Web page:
Returns are part of selling on eBay whether sellers advertise that they accept them on a listing or not. eBay’s Money Back Guarantee (MBG) allows buyers to return an item if it is ‘not as described’ and also assists when an item is not received. eBay sellers should understand the limits of a return policy and the impact of the MBG on transactions.
Accepting vs. not accepting returns
Sellers have two main options when listing an item and choosing a return policy for that item. One is to not allow returns and the other is to accept returns for any reason at all. The first option is somewhat misleading as discussion of the Money Back Guarantee will prove later, but for the most part it means not allowing buyers to return an item because they didn’t like it for whatever reason (buyer’s remorse). Not allowing returns puts a seller as a competitive disadvantage but can stop most buyers attempting to return items for frivolous reasons.
Accepting returns has the major advantage of providing the buyer with confidence, making them more comfortable to purchase. This can lead to more sales and therefore more profit for a seller’s business. Most sellers will find that the take-up on the return policy is low. When it is used however, it can mean lost sales, time and effort for the seller. There is some customisation of the return policy available such as setting the time limit for buyers to request a return, deciding who will pay for the return shipping, what kind of refund and whether there is a re-stocking fee for the buyer to pay.
The Money Back Guarantee
eBay’s Money Back Guarantee supersedes a seller’s return policy and provides the assurance to buyers that they will receive the item they purchased otherwise they will receive their money back. It covers two main situations:
- Item not received – The buyer reports that the item was not delivered after the latest estimated delivery date.
- Item not as described – The buyer does not believe that the listing description matched the item they received.
In both instances, the seller first has the opportunity to resolve the situation with the buyer independently. If the buyer is not happy with the seller’s response (or lack thereof), they can elevate the issue and ask eBay for assistance.
Item not received
In the first situation, the situation can often be resolved in a straightforward manner with the seller providing the buyer with evidence that the item arrived on-time at the requested address. If the item was not successfully delivered (at no fault of the buyer) and the seller does not offer to refund the item, eBay will refund the buyer with item and original shipping costs. Reimbursement is then required by the seller. Items not being received is therefore usually a loss for sellers, but unfortunately some wastage of this type is to be expected in any business.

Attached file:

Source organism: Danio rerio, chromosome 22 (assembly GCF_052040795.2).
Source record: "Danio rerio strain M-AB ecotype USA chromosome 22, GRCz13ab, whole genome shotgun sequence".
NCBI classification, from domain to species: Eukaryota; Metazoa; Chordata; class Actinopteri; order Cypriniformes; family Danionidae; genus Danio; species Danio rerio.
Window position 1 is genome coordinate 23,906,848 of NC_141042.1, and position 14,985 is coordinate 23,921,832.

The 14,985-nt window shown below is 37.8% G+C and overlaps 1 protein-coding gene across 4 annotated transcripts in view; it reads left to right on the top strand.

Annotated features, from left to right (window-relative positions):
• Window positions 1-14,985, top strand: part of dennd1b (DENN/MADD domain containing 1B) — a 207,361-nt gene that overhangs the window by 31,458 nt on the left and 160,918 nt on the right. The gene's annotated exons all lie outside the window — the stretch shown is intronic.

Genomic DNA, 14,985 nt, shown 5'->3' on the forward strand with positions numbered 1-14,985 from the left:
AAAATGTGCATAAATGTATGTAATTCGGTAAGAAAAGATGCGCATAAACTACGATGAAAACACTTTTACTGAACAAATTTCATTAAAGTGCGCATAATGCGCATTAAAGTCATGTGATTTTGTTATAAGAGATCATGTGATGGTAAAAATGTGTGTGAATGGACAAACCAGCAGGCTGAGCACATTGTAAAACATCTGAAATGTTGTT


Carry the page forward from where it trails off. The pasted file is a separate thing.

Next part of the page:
Note that this issue can be manipulated by unscrupulous buyers, who may request the item to be sent to a different address after they have purchased. This opens up the potential for a popular scam, enabled by the MBG.
Item not as described
In ‘item not as described’ (INAD) cases, resolution can be much more complicated. The problem with this type of complaint is that the idea of an item not being as described can be a matter of perspective. Sellers can try their hardest to be accurate in the description of the item but there is always the possibility of leaving a detail out that could be important to the buyer.
Alongside the legitimate requests, sellers may also experience dishonest buyers raising INAD cases to take advantage of eBay’s Money Back Guarantee. Both buyer and seller can present their case to eBay with photos as evidence, but always remember that eBay has the reputation of siding with buyers in the manner of ‘the customer is always right.’
If eBay requests the item to be returned to the seller, the shipping cost will be covered by the seller. If the seller does not create a shipping label, eBay will and then charge the seller later. Sometimes, eBay does not ask the buyer to send back the item but may still refund them the cost of the item and seek reimbursement from the seller. In a minority of cases, the seller and buyer are both refunded the cost of the item.
Deciding on a return policy
When considering what kind of return options (if any) to offer, keep in mind the following –
- The rules and procedures of the MBG (and returns in general) differ between regions and countries. In the UK for example, eBay requests buyers to send the item back to the seller within 14 days for an ‘item not as described’ return request. All of the information above relates to eBay.com.
- Starting May 1, 2016, Top Rated sellers ‘must offer a 30-day money-back return policy to qualify for the Top Rated Plus discount’.
- Sellers receive a credit for an item’s final value fee if they resolve a MBG issue (not received/not as described) without the involvement of eBay.
- Since February 2016, return requests that are successfully resolved do not impact a seller’s defect rate.
Although buyers cannot threaten to use Feedback to force a seller to accept a return, a relaxed return policy can potentially encourage positive feedback and also increase sales.
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